If your Dachshund legs are longer than the breed standard, it could mean that your Dachshund may not be purebred. Unfortunately, unscrupulous breeders have been known to fake certification or allow undisclosed interbreeding to remain secret.

If your purebred Dachshund has longer legs than the average, it may be due to a genetic variation within a pedigreed litter. If your pup has long legs, it does not necessarily mean that your dog is not pedigreed. The Wire Haired coat variation is noted for longer leg length than other coat varieties but only within an inch or so. 

There are occurrences in many breeds where one of a litter does not conform to breed standards due to silent gene activation in the breeding process. This variation does not mean your Dachshund is not purebred, and your pup will be happy and healthy. This variation simply means your Dachshund will not be successful as a show dog.

Are Longer Legged Dachshunds More Healthy?

By the nature of their genetics and build, Dachshunds are more likely to suffer from back problems such as intervertebral disc disease (IVDD.) Dachshunds are particularly prone to this condition due to the effects of Chondrodysplasia on their cartilage formation.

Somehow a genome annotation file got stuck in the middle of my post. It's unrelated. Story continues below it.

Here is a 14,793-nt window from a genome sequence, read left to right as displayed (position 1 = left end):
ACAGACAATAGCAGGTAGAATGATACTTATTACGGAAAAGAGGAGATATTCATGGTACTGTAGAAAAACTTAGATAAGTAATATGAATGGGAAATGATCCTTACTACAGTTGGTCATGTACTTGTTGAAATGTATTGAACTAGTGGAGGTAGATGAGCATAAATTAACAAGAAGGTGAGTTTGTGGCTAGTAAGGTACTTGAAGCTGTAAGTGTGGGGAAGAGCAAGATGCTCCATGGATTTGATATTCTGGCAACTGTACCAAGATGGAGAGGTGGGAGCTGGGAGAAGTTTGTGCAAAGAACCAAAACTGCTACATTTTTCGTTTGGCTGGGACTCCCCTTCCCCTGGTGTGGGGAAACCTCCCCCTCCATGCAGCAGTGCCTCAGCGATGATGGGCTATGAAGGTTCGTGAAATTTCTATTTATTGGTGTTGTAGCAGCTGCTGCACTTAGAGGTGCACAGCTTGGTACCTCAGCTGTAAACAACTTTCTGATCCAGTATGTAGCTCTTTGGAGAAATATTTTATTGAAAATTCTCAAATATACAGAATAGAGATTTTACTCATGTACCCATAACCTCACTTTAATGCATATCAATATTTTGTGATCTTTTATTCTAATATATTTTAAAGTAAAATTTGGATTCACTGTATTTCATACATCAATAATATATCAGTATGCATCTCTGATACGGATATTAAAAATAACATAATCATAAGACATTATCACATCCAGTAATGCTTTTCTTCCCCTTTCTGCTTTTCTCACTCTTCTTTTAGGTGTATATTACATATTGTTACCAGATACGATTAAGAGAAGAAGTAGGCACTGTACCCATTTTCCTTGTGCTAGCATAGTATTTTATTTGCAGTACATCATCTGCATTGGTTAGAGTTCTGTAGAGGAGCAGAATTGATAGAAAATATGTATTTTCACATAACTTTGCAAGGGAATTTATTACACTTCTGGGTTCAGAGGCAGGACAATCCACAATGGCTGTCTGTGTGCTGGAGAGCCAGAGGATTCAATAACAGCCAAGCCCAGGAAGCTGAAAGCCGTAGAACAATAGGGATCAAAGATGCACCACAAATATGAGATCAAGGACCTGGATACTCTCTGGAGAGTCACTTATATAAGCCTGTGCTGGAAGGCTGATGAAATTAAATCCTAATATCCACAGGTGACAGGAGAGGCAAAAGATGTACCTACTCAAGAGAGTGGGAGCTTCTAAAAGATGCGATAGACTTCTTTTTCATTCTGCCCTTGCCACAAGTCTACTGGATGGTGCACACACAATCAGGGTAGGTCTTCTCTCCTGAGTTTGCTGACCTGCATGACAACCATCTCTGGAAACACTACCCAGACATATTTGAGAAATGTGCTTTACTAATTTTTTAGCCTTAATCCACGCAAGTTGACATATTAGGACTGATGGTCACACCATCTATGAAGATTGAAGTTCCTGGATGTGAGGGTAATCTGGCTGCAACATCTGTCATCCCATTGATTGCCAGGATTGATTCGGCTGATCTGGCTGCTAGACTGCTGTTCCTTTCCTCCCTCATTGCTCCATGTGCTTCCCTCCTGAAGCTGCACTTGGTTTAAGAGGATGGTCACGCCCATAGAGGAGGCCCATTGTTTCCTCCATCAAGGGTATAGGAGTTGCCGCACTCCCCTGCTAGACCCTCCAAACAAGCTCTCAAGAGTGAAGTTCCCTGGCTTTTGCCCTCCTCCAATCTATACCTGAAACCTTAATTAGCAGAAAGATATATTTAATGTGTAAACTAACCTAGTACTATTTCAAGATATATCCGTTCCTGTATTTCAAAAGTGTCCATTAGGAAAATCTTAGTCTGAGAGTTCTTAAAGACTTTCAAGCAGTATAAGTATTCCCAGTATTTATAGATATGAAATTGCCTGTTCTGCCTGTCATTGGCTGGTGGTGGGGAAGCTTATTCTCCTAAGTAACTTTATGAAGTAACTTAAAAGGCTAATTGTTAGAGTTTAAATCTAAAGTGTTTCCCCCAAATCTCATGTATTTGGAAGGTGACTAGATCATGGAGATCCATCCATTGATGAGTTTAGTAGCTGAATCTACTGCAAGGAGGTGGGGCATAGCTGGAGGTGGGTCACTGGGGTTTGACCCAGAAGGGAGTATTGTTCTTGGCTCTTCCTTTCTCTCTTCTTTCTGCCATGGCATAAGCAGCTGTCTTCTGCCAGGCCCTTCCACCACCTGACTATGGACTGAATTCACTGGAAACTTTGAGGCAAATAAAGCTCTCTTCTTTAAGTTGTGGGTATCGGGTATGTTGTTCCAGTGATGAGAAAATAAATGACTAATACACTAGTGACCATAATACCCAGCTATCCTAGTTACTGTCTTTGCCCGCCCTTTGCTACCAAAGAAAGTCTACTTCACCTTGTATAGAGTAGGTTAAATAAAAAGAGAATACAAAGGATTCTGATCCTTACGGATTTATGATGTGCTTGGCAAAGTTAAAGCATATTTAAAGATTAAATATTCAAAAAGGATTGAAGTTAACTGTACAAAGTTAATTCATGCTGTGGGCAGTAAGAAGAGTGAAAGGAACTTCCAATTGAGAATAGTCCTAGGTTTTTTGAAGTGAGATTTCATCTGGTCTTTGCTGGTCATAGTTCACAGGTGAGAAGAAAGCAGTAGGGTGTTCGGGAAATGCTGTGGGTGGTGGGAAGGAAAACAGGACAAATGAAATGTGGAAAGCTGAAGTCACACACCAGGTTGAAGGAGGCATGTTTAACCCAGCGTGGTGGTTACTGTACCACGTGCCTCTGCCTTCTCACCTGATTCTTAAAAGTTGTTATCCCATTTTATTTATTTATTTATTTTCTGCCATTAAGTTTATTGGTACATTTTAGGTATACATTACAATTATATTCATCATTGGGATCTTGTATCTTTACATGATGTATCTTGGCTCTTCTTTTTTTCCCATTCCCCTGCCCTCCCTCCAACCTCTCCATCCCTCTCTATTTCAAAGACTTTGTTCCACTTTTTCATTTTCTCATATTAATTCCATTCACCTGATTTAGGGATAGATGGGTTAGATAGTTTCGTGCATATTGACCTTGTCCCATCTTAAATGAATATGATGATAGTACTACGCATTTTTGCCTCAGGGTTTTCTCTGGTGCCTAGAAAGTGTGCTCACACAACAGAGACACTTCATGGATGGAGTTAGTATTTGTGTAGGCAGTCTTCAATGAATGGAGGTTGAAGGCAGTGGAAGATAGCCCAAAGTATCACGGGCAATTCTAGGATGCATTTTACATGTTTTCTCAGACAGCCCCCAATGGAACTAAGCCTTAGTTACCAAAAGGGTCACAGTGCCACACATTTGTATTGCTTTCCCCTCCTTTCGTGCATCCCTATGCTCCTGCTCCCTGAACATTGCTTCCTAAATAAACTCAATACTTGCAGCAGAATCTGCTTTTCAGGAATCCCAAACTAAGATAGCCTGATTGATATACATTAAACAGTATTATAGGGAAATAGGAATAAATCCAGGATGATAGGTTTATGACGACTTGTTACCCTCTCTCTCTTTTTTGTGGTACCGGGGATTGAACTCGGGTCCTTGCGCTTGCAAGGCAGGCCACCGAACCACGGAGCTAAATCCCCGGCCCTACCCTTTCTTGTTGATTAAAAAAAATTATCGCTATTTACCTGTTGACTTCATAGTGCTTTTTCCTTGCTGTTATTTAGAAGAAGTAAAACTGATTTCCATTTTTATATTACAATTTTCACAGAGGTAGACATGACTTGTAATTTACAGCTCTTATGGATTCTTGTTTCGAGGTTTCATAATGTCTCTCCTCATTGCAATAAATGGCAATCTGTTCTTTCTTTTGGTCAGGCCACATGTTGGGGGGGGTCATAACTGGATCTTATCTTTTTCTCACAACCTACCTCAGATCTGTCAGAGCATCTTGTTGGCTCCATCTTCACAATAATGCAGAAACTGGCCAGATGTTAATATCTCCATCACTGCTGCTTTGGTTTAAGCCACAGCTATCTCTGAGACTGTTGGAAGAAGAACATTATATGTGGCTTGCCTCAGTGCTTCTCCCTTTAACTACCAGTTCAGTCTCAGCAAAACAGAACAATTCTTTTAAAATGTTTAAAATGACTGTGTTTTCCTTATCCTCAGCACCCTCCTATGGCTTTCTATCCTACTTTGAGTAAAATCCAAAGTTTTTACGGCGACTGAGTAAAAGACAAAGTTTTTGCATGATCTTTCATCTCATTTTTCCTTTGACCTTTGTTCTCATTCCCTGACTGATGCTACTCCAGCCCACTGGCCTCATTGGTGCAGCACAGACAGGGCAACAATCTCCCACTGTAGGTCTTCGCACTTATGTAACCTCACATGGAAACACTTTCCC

Confirmation and body condition has been linked to IVDD, especially in increased back length to height at the withers.

Dachshunds with longer backs showed the most severe cases of thoracolumbar IVDE (thoracolumbar intervertebral disk extrusion.)

There have been concerns over the excessive length and limited ground clearance as an increased health risk in Dachshunds. It stands to reason that your long-legged Dachshund with longer legs may be less prone to these back ailments due to the stability provided by the longer limb structure. 

Why Do They Advertise Purebred Long Legged Dachshunds?

There is no shortage of opportunistic breeders who want to charge pedigree prices for their “special” variations of a particular breed. If someone is advertising a long-legged purebred Dachshund, you can be guaranteed that it is a ruse, and you should avoid them at all costs.

There is no long-legged variation of Dachshunds that is recognized as a breed standard worldwide. Although purebred litter may contain a genetic anomaly, this is rather the exception than the norm, and although the pup will be healthy and happy, the puppy will not be considered for showing. 


Unscrupulous breeders create the growing trend of ‘pedigreed variations’ to mislead the public and offer pets that are not purebred for elevated prices.

This fact highlights the importance of finding reputable and established breeders with a proven track record to produce high-quality standard specific breeds. 

Suppose new owners accept variations that are not standard to the breed? In that case, the result may be a muddying of the beautiful genetic strain that created this charismatic and stubbornly loveable breed. With a purebred Dachshund, you know you will always be blessed with a quirky sidekick every Dachshund owner has come to love.

If you liked this article, you can check out another one I wrote about the sizes of different Dachshund variations and how fast they grow by clicking here.